This clip shows the Higgins family at Mount Wellington, Hobart, in 1909. It includes scenes of the group enjoying a picnic spread on a hillside, four men making a pot of billy tea, and some of the Higgins children playing ball games in a clearing.
The four shots in this clip are all deliberately framed and shot with an eye for detail and movement. They are some of the earliest examples of home movie footage held at the National Film and Sound Archive. Home movie making was rare in the early 20th century in Australia and, as a hobby, was relatively expensive. Higgins’ interest in the moving image was sparked early on in his life and, after working as a bioscope operator in Hobart, he bought his own 35mm camera equipment, with which he filmed this home movie.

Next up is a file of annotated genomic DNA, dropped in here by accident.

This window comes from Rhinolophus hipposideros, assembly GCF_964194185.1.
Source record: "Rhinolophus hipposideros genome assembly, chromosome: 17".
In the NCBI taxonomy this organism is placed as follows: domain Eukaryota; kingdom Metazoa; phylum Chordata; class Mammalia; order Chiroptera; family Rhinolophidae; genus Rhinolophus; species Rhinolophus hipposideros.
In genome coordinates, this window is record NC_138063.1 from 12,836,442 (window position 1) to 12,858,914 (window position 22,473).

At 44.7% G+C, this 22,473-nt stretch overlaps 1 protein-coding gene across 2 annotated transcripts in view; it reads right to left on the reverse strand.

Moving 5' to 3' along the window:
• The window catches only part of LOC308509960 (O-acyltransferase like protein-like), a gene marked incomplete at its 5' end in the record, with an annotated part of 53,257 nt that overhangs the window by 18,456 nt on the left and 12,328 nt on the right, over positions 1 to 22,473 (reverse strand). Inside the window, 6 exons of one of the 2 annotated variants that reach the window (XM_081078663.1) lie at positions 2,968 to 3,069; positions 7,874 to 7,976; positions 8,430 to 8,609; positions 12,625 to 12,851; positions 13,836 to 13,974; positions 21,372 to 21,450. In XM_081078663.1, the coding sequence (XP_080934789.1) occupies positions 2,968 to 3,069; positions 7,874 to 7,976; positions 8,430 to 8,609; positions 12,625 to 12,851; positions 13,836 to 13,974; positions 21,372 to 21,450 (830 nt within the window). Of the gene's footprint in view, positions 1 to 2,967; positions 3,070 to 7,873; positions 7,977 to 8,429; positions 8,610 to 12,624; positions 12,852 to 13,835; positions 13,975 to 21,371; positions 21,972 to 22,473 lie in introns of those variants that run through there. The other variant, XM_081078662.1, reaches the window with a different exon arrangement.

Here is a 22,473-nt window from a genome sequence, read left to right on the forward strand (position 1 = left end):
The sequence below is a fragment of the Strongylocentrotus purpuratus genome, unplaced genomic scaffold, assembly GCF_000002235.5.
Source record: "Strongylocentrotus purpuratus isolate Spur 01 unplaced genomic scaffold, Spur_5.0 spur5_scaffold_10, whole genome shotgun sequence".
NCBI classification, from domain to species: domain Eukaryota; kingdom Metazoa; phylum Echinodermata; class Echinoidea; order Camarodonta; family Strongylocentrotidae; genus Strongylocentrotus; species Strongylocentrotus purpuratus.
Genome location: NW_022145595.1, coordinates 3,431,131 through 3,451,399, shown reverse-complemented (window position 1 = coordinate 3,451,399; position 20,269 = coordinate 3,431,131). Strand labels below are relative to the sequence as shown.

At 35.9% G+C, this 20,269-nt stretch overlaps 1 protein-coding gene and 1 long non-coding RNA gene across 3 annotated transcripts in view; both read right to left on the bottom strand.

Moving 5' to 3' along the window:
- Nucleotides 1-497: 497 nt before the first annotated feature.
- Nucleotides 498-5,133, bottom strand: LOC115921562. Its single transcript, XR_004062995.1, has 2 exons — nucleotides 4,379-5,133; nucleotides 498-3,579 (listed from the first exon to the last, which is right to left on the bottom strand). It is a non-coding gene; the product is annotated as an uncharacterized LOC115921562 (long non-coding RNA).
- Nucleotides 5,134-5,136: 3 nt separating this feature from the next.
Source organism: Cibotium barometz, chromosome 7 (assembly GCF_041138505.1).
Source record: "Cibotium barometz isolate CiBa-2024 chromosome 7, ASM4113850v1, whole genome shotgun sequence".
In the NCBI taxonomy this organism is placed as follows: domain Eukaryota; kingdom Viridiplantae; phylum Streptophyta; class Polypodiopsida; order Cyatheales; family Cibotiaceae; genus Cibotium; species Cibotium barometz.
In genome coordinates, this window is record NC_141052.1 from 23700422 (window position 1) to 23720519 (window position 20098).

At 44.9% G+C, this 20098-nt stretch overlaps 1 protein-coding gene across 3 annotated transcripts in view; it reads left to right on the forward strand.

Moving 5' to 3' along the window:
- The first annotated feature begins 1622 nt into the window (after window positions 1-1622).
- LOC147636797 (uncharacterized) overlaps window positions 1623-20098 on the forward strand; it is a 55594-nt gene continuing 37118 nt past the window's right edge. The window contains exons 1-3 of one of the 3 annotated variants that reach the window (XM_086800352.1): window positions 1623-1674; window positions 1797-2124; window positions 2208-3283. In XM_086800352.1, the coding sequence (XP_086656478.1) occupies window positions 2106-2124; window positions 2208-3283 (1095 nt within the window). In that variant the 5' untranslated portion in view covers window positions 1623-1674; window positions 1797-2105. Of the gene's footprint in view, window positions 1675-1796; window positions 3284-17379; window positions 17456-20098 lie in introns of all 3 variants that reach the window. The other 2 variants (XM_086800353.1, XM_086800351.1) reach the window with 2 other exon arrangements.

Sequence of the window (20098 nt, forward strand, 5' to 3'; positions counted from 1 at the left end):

Eighteen-year-old Arthur Higgins may be on the far left of the group standing around the campfire. Arthur, along with Ernest’s third brother Tasman, went on to become a cinematographer. He was the cinematographer on many features including Raymond Longford’s The Sentimental Bloke (1919) and On Our Selection (1920).